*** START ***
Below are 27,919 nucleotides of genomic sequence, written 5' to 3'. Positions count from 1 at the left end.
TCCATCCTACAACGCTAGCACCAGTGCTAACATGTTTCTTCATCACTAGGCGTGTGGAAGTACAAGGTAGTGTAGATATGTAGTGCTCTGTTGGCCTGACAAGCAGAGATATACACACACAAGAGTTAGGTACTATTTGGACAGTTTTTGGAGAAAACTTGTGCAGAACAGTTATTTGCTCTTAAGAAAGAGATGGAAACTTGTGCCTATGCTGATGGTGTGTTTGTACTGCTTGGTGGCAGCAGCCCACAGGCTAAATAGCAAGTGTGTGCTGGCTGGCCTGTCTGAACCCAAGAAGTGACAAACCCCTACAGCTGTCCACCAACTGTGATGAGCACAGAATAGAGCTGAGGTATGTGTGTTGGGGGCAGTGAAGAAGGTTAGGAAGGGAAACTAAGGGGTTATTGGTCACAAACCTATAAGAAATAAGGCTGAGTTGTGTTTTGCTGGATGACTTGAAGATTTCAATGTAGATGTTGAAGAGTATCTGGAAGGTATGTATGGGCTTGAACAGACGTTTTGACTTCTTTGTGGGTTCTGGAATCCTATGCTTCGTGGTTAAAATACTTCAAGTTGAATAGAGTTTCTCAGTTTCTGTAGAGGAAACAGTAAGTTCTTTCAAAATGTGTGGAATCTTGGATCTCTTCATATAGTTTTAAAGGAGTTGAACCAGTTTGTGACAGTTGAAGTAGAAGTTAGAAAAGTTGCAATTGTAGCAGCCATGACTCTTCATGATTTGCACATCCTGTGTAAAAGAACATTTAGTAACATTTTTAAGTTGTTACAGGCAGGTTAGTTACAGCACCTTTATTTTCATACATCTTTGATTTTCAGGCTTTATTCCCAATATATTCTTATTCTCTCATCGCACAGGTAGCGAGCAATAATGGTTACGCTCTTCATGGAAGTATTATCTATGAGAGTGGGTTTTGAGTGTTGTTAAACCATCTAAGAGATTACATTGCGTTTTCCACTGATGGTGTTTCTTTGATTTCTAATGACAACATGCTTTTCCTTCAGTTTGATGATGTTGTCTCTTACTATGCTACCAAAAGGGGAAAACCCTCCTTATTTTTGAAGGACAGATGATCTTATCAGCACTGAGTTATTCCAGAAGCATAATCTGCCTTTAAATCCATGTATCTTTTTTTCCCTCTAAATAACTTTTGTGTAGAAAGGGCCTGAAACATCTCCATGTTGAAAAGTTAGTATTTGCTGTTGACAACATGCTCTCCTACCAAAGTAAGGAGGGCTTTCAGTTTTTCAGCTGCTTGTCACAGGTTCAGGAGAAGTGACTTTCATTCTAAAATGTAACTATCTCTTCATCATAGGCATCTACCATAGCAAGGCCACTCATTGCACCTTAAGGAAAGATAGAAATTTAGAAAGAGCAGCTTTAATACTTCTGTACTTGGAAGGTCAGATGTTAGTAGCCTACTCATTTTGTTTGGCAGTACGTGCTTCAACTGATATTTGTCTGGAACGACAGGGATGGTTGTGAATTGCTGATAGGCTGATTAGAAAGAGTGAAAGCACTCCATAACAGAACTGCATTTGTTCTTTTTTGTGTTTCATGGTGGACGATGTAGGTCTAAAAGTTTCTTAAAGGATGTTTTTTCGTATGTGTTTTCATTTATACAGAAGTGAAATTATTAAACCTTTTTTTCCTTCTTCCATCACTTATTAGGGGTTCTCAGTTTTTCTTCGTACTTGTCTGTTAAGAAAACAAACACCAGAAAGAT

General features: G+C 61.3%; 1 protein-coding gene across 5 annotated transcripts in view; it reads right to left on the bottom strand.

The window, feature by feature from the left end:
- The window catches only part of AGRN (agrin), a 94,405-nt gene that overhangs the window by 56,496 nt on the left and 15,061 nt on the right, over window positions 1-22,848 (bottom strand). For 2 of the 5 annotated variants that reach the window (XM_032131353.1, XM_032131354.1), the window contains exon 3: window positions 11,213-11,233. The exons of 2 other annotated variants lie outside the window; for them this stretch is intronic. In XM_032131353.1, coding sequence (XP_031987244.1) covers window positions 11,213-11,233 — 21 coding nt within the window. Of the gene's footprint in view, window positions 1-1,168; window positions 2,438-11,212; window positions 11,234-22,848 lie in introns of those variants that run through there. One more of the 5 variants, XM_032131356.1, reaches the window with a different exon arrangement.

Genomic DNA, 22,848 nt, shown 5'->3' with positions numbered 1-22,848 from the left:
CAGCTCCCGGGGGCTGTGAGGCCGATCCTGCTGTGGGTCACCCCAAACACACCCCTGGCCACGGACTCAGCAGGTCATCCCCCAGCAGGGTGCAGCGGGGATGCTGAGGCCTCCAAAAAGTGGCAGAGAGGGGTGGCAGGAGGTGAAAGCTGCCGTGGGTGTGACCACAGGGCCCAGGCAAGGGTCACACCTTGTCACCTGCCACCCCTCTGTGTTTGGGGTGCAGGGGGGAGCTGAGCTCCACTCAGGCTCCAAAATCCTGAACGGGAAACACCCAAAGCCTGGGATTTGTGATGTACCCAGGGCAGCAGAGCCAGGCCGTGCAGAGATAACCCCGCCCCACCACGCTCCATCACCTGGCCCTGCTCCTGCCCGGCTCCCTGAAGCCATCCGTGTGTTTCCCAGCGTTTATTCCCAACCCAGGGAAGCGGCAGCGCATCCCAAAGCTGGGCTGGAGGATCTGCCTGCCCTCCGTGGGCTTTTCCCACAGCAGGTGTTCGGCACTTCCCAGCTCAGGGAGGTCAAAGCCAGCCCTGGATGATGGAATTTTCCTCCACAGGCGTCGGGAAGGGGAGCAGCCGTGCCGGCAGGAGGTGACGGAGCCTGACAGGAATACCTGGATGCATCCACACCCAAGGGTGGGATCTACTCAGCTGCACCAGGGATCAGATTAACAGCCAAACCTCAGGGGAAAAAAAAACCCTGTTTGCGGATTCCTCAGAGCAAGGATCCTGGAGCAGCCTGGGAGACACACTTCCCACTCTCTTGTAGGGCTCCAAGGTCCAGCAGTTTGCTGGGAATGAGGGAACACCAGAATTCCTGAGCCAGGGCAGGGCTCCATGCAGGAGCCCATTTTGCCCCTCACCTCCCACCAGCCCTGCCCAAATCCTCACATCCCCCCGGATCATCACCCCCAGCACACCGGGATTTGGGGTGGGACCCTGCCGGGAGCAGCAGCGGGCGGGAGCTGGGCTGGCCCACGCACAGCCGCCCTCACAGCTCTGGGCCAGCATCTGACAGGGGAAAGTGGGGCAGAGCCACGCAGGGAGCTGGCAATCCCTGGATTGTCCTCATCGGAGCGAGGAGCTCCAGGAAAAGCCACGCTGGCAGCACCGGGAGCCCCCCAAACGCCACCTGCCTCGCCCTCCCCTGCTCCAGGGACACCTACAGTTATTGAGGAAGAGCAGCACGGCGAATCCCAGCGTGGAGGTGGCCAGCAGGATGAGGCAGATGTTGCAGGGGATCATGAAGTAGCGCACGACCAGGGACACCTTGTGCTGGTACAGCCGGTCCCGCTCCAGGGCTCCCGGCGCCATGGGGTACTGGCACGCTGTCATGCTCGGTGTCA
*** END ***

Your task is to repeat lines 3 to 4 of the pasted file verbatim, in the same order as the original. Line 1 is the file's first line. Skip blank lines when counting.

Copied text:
General features: G+C 61.3%; 1 protein-coding gene across 5 annotated transcripts in view; it reads right to left on the bottom strand.

The window, feature by feature from the left end: